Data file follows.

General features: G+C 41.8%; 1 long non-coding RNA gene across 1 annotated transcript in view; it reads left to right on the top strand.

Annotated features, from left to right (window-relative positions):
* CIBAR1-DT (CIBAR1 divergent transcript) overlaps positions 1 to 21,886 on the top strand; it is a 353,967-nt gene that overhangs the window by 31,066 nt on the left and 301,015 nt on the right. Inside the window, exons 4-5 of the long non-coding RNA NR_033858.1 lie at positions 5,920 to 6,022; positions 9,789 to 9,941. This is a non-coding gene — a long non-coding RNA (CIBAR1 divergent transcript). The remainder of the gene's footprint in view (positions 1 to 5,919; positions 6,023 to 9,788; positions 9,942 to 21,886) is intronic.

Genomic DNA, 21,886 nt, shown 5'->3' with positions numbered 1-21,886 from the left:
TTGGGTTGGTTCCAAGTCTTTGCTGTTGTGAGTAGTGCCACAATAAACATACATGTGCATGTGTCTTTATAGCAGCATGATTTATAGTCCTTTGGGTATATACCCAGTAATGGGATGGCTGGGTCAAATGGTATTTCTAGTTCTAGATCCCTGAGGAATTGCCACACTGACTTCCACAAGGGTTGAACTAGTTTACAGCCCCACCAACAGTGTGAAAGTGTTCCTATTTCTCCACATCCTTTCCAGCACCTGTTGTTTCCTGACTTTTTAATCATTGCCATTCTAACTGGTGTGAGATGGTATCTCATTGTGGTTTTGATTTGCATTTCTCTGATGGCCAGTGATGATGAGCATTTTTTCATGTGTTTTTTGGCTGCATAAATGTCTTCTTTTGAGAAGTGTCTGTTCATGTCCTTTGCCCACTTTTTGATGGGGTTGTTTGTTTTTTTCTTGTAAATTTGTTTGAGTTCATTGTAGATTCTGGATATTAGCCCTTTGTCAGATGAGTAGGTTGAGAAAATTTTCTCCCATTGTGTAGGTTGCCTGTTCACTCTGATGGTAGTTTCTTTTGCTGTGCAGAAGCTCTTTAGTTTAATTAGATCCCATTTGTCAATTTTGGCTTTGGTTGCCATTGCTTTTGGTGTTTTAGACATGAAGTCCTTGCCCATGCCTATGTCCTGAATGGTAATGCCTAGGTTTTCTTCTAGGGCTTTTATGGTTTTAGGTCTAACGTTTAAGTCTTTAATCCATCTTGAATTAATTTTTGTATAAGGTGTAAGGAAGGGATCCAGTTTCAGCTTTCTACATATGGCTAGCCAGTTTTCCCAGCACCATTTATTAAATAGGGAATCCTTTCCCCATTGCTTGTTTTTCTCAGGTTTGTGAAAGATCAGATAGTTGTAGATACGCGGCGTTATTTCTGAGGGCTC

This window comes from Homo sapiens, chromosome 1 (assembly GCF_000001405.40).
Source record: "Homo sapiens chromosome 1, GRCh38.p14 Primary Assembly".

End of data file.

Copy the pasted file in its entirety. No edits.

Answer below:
General features: G+C 41.8%; 1 long non-coding RNA gene across 1 annotated transcript in view; it reads left to right on the top strand.

Annotated features, from left to right (window-relative positions):
* CIBAR1-DT (CIBAR1 divergent transcript) overlaps positions 1 to 21,886 on the top strand; it is a 353,967-nt gene that overhangs the window by 31,066 nt on the left and 301,015 nt on the right. Inside the window, exons 4-5 of the long non-coding RNA NR_033858.1 lie at positions 5,920 to 6,022; positions 9,789 to 9,941. This is a non-coding gene — a long non-coding RNA (CIBAR1 divergent transcript). The remainder of the gene's footprint in view (positions 1 to 5,919; positions 6,023 to 9,788; positions 9,942 to 21,886) is intronic.

Genomic DNA, 21,886 nt, shown 5'->3' with positions numbered 1-21,886 from the left:
TTGGGTTGGTTCCAAGTCTTTGCTGTTGTGAGTAGTGCCACAATAAACATACATGTGCATGTGTCTTTATAGCAGCATGATTTATAGTCCTTTGGGTATATACCCAGTAATGGGATGGCTGGGTCAAATGGTATTTCTAGTTCTAGATCCCTGAGGAATTGCCACACTGACTTCCACAAGGGTTGAACTAGTTTACAGCCCCACCAACAGTGTGAAAGTGTTCCTATTTCTCCACATCCTTTCCAGCACCTGTTGTTTCCTGACTTTTTAATCATTGCCATTCTAACTGGTGTGAGATGGTATCTCATTGTGGTTTTGATTTGCATTTCTCTGATGGCCAGTGATGATGAGCATTTTTTCATGTGTTTTTTGGCTGCATAAATGTCTTCTTTTGAGAAGTGTCTGTTCATGTCCTTTGCCCACTTTTTGATGGGGTTGTTTGTTTTTTTCTTGTAAATTTGTTTGAGTTCATTGTAGATTCTGGATATTAGCCCTTTGTCAGATGAGTAGGTTGAGAAAATTTTCTCCCATTGTGTAGGTTGCCTGTTCACTCTGATGGTAGTTTCTTTTGCTGTGCAGAAGCTCTTTAGTTTAATTAGATCCCATTTGTCAATTTTGGCTTTGGTTGCCATTGCTTTTGGTGTTTTAGACATGAAGTCCTTGCCCATGCCTATGTCCTGAATGGTAATGCCTAGGTTTTCTTCTAGGGCTTTTATGGTTTTAGGTCTAACGTTTAAGTCTTTAATCCATCTTGAATTAATTTTTGTATAAGGTGTAAGGAAGGGATCCAGTTTCAGCTTTCTACATATGGCTAGCCAGTTTTCCCAGCACCATTTATTAAATAGGGAATCCTTTCCCCATTGCTTGTTTTTCTCAGGTTTGTGAAAGATCAGATAGTTGTAGATACGCGGCGTTATTTCTGAGGGCTC

This window comes from Homo sapiens, chromosome 1 (assembly GCF_000001405.40).
Source record: "Homo sapiens chromosome 1, GRCh38.p14 Primary Assembly".